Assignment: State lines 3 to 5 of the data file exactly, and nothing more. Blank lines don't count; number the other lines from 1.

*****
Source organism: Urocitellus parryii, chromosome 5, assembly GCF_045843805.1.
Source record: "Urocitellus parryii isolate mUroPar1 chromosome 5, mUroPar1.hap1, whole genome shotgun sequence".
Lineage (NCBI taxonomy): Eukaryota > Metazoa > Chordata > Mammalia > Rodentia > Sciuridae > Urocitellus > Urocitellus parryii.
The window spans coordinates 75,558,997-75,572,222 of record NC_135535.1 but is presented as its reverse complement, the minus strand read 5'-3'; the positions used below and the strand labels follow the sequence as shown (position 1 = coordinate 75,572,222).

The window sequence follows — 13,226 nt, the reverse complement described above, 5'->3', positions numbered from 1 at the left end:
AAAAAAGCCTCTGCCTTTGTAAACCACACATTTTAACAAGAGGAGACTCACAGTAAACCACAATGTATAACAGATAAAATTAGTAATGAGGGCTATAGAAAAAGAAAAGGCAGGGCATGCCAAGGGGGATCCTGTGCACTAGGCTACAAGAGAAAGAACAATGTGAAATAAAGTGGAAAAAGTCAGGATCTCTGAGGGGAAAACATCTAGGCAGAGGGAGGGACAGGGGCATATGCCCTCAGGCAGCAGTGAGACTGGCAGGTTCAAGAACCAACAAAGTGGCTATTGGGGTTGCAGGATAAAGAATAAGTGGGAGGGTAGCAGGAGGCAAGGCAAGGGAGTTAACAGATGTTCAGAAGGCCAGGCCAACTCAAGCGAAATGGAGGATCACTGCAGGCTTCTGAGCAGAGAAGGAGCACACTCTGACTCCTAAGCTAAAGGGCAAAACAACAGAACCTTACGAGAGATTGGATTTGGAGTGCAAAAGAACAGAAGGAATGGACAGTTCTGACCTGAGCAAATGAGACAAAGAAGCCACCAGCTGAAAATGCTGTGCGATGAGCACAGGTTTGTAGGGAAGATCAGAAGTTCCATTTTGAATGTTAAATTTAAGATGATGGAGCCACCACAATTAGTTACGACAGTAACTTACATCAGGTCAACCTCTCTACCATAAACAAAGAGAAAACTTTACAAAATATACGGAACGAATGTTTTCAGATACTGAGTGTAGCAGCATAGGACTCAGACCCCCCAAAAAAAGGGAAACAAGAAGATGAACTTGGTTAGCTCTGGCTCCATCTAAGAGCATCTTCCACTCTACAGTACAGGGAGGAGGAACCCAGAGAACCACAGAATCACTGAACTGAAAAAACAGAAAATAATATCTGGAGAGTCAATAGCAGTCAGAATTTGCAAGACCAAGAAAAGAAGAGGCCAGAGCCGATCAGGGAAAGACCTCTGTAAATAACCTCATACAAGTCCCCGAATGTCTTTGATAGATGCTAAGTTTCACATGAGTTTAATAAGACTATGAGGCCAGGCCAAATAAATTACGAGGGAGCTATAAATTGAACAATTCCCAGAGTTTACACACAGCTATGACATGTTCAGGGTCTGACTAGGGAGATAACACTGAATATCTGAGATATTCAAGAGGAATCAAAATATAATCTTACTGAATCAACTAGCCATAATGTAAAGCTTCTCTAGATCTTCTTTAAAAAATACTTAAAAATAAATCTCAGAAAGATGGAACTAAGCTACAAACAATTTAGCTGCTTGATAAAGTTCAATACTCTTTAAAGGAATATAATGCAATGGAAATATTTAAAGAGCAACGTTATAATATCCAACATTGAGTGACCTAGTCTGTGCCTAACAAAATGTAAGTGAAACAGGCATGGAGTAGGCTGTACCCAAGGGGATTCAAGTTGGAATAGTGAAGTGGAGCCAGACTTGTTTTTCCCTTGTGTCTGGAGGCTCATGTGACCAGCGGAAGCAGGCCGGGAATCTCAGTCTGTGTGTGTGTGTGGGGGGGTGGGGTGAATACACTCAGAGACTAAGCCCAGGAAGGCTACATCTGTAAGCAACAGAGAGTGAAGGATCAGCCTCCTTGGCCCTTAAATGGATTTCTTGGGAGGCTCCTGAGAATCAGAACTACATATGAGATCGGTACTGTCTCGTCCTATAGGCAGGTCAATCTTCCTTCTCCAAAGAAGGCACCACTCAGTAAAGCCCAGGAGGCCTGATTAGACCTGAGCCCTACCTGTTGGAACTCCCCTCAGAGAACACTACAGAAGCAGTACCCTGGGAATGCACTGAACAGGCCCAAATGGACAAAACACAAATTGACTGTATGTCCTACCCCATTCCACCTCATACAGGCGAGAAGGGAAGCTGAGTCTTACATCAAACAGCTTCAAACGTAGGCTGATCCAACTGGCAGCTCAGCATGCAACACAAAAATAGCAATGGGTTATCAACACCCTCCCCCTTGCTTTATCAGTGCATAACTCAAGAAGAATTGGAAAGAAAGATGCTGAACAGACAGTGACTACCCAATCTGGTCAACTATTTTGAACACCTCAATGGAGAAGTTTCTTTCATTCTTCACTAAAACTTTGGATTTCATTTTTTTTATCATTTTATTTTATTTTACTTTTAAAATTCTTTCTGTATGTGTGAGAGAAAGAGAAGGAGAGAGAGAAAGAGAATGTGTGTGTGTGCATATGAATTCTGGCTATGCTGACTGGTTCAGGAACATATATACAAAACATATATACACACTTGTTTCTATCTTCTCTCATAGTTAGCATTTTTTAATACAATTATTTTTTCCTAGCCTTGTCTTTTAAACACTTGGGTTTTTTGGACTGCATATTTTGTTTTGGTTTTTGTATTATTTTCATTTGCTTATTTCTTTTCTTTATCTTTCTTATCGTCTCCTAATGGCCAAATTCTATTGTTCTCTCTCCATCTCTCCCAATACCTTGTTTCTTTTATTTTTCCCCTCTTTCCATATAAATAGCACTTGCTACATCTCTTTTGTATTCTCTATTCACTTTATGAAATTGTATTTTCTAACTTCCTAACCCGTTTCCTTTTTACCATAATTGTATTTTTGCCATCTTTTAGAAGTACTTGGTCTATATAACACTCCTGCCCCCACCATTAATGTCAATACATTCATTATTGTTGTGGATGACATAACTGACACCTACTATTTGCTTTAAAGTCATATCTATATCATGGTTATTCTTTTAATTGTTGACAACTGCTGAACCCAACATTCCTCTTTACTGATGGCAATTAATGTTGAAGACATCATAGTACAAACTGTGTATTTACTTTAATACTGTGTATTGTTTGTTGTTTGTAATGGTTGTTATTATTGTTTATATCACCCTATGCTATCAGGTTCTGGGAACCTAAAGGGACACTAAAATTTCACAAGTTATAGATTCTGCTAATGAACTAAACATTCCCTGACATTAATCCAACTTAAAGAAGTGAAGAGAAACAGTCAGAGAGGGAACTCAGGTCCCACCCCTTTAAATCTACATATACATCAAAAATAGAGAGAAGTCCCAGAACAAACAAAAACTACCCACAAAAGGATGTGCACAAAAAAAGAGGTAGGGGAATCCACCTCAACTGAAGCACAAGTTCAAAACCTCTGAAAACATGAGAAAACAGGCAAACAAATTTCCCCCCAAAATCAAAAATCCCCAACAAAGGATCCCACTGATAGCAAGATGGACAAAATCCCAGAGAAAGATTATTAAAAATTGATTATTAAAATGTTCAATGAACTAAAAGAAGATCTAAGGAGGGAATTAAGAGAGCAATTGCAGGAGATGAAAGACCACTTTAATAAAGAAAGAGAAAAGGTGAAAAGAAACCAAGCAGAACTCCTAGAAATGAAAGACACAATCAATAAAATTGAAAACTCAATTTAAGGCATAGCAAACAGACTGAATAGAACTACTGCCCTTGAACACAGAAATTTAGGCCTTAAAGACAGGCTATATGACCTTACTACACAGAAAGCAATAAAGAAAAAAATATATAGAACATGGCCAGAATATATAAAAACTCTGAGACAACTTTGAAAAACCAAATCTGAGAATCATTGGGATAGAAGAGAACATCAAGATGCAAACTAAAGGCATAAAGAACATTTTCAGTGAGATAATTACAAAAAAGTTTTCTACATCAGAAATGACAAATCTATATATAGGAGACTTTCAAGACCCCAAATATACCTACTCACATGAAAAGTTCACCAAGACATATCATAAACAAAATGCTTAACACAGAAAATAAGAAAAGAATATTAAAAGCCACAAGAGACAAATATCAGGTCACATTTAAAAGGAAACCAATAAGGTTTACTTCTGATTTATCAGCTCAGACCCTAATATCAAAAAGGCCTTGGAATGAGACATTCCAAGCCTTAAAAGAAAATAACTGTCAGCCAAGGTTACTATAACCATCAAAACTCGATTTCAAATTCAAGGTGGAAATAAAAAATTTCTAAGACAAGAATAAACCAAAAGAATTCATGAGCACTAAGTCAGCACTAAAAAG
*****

Lineage (NCBI taxonomy): Eukaryota > Metazoa > Chordata > Mammalia > Rodentia > Sciuridae > Urocitellus > Urocitellus parryii.
The window spans coordinates 75,558,997-75,572,222 of record NC_135535.1 but is presented as its reverse complement, the minus strand read 5'-3'; the positions used below and the strand labels follow the sequence as shown (position 1 = coordinate 75,572,222).

The window sequence follows — 13,226 nt, the reverse complement described above, 5'->3', positions numbered from 1 at the left end: